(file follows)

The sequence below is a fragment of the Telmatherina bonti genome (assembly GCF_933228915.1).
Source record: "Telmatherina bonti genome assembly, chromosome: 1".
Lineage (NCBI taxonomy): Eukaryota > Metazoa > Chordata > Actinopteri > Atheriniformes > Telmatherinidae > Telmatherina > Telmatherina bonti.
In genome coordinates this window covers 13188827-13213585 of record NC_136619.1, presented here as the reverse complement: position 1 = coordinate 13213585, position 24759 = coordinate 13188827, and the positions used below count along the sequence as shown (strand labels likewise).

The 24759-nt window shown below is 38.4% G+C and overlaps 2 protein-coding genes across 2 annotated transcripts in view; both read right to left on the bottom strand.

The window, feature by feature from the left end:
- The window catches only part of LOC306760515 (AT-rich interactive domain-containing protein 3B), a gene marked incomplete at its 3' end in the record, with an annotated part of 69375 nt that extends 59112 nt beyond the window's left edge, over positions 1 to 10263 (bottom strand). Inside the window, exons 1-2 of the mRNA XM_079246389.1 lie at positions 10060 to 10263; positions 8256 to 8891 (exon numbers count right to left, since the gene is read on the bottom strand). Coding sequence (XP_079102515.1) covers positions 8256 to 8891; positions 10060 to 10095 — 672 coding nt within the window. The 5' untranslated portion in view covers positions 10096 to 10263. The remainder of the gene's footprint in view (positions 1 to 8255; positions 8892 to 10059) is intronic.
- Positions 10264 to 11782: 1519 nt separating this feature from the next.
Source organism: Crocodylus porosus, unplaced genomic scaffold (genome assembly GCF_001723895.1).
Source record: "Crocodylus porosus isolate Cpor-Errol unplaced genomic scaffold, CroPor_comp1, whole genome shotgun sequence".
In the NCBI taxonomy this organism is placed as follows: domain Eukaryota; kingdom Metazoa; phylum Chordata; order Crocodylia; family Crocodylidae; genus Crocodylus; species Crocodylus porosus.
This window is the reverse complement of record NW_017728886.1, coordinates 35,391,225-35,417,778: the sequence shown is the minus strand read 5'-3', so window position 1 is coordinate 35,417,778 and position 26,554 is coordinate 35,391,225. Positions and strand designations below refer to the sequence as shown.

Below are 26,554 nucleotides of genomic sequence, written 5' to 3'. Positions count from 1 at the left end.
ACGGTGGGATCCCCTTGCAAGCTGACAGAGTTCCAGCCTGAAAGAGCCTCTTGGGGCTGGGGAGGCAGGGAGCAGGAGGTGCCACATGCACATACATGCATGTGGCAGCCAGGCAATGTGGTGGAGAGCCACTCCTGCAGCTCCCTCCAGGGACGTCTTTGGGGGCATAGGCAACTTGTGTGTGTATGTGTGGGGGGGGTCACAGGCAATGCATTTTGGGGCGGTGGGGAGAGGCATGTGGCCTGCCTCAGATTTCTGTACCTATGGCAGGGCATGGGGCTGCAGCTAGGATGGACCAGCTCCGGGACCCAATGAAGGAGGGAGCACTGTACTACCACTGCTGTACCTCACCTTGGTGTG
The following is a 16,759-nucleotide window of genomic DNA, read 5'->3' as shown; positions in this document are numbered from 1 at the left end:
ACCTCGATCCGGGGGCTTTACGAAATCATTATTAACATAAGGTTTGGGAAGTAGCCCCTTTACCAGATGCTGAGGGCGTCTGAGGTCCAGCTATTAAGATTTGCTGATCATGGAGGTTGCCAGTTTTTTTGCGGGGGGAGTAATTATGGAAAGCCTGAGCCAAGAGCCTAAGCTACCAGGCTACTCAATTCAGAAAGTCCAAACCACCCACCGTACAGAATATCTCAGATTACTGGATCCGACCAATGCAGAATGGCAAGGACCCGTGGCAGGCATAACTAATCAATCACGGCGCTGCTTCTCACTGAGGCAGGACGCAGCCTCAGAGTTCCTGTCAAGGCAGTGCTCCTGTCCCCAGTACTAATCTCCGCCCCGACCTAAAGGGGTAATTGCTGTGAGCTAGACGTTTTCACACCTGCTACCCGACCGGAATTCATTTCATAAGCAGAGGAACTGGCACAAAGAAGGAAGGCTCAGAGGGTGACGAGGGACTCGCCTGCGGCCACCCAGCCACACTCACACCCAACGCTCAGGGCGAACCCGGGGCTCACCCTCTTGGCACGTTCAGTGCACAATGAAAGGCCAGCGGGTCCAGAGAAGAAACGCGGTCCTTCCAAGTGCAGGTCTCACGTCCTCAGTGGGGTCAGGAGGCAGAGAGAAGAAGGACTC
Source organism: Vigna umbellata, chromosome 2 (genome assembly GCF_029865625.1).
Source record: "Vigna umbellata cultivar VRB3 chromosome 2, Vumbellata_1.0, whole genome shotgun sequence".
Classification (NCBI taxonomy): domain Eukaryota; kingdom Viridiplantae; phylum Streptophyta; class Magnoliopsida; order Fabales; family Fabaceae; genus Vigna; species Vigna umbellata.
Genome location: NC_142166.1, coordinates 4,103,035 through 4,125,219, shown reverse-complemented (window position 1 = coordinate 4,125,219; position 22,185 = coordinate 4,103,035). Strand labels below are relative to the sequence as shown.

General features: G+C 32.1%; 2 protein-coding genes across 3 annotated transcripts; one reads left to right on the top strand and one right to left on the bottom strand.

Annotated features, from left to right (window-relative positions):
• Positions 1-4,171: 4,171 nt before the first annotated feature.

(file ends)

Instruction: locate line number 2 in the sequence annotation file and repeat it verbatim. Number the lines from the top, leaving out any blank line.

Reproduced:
Source record: "Telmatherina bonti genome assembly, chromosome: 1".